Having reached the Algarve and, finally, some settled weather, the pressure was off and we could afford to meander as we only had around 200 miles left to run to Gibraltar. We took the tender across the river to Ferragudo, a small town directly opposite the marina. We visited a small market and Jan bought some fresh fish for dinner. We wanted to explore the town, but a couple of shady looking characters were taking an unhealthy interest in our tender and outboard motor, so I stayed close to the boat while Jac and Jan went for  little explore. On their return, the girls reported that the town was worth another visit so rather than risk having the tender pinched, we motored back to the marina and took a water taxi back to Ferragudo. Near the water taxi station was moored a large sleek, silver motor cruiser that Jan decided she would buy when she won the lottery. Ferragudo is a very pretty town with lots of winding back streets. The exercise and heat required several stops for refreshment but eventually we made or way to the church, perched on a hill with lovely views over the river.

Strangely, there was a tiled mural of Robert Baden-Powell, founder of the Boy Scout Organisation, just outside the church. We didn’t discover why he should be so honoured in a small Portuguese town. After a good explore, we made our way back to Synergy via the last water taxi of the day.

28th August 2015                     Portimão

Today was Jac’s 26th birthday! She decided she would like to visit Carvoeiro, a small touristy seaside town just along the coast where her aunt had lived. We took a taxi to the town and decided to visit Smiler’s Bar in the centre, run by Geraldine, an old friend of Jacquie’s aunt who was very welcoming. After a light lunch we took the bus back to Portimão, which was quite a walk from the marina in the heat, so we were obliged to stop for more refreshment on the way. In the evening Jac, Jan and I went to a marina side restaurant for  celebratory meal. Jan organised some deserts with candles on for Jac and the waiter, diplomatically and unbidden transposed the six and the two!    After dinner we wandered into a beach club to finish with margaritas. Jac managed to pour some of the contents down her new blue dress, purchased only that morning in Carvoeiro. And so to bed!

Sesimbra to Sines

We were now intent on getting around Cape St Vincent on the southwest tip of Portugal while the weather was still good and that meant one more stop at Sines before the long run around the Cape to the Algarve. With no regrets we left the berth at Sesimbra and in lovely weather with almost no swell, but also no wind, we motored the 37 miles to Sines. Sines is a busy commercial port with the fishing port and yacht marina inside. The guide book said that once inside the marina the commercial aspect of the port was almost invisible and this proved to be the case.  We had to wait on the reception pontoon until lunch finished and then the helpful staff allocated us a berth. Everyone at Sines was very welcoming and helpful. Having settled the boat for the evening we took a trip into town for essential provisions and then headed to a nearby restaurant for an evening meal. We thought the staff were lovely as, unbidden, they brought us all sorts of titbits while we were waiting for our main meal. That is until we received the bill where we found that they had added 17 Euros for starters! Walking back past the castelo to the boat through a very picturesque town, we had a paddle on the beach before turning in early in preparation for a long day’s run to the Algarve.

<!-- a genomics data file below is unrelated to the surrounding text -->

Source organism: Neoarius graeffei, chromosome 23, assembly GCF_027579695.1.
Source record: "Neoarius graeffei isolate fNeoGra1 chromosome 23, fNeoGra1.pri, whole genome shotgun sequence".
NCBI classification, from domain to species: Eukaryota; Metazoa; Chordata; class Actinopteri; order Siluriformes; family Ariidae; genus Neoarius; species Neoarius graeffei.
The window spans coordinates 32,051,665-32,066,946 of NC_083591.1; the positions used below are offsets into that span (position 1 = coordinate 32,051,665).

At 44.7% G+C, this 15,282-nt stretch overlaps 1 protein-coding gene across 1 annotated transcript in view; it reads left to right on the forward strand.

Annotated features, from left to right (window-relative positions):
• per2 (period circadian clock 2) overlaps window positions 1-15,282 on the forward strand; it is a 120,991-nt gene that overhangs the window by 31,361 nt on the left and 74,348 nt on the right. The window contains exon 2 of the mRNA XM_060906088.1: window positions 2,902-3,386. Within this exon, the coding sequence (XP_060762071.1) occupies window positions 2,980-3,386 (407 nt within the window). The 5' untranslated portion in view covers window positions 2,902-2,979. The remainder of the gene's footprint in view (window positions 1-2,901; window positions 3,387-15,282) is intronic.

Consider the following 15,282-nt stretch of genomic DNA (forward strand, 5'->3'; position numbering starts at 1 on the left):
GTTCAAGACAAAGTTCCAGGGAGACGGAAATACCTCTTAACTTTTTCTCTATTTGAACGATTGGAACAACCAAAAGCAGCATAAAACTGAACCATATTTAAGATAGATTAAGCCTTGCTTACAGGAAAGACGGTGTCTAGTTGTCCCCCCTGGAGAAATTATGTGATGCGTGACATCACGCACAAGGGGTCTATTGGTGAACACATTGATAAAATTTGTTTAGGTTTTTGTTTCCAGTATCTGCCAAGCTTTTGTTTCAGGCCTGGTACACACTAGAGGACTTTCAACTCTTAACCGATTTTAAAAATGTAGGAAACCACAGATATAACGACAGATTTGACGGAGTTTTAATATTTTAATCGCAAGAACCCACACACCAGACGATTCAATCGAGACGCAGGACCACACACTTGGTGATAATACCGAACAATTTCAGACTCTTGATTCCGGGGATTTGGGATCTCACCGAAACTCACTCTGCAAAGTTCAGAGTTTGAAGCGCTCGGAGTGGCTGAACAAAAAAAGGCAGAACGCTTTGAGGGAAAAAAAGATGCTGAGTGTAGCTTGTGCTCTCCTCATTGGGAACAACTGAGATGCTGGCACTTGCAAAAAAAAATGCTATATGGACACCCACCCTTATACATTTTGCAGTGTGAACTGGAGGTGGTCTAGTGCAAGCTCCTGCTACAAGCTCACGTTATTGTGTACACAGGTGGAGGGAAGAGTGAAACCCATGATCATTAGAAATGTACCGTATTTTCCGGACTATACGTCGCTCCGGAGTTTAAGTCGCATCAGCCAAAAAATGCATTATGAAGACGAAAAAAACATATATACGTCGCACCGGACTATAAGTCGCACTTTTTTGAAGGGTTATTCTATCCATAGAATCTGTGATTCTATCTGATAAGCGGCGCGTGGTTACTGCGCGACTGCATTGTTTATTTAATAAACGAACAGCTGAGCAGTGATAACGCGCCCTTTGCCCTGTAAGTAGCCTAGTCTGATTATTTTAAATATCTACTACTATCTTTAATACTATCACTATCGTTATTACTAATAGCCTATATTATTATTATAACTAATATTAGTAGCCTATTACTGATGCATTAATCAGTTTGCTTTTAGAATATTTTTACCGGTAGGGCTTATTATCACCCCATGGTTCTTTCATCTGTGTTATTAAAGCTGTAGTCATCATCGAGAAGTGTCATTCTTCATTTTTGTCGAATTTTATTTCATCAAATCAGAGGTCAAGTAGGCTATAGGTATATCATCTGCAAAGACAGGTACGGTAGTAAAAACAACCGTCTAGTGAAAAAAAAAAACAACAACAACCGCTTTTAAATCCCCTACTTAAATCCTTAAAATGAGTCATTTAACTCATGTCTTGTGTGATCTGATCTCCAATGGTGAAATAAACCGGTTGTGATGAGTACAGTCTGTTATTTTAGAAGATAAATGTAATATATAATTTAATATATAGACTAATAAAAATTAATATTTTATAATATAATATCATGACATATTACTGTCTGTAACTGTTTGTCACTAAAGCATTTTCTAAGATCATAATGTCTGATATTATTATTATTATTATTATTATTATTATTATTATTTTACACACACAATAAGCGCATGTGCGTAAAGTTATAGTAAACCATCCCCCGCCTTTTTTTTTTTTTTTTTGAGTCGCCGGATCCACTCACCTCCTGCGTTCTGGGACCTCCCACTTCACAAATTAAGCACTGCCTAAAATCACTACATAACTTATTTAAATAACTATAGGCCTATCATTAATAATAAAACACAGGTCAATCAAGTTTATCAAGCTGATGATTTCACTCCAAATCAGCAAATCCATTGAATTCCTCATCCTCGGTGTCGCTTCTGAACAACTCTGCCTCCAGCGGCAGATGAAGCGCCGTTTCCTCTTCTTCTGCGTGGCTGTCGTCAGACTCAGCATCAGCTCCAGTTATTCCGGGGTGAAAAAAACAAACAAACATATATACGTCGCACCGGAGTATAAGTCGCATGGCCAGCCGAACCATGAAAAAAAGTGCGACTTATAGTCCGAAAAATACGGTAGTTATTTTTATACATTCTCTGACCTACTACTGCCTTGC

Lisbon to Sesimbra

Now a crew of 4: Chris, Jac, Jan and Robert (see 22nd August) we set off southwards once again. The rough plan was to make our way down to the Algarve and then linger there for while until we had to say goodbye to Jan on her way back to the UK. Unusually the sun was out  and we had a comfortable sail and motor sail in an easy force 4 wind. The trip was uneventful with the exception of a strange tinge to the sea which appeared almost red wine coloured at times, reminiscent of “The Wine Dark Sea” described in the Illiad. Sesimbra was one of the most expensive marinas at which we had stayed and didn’t seem to deliver value for money as the facilities there were pretty basic with no shops or restaurants in easy reach. Jan took a walk into town as the promised bus service didn’t seem to exist and we finished the day with a meal on the boat.


Cascais to Lisbon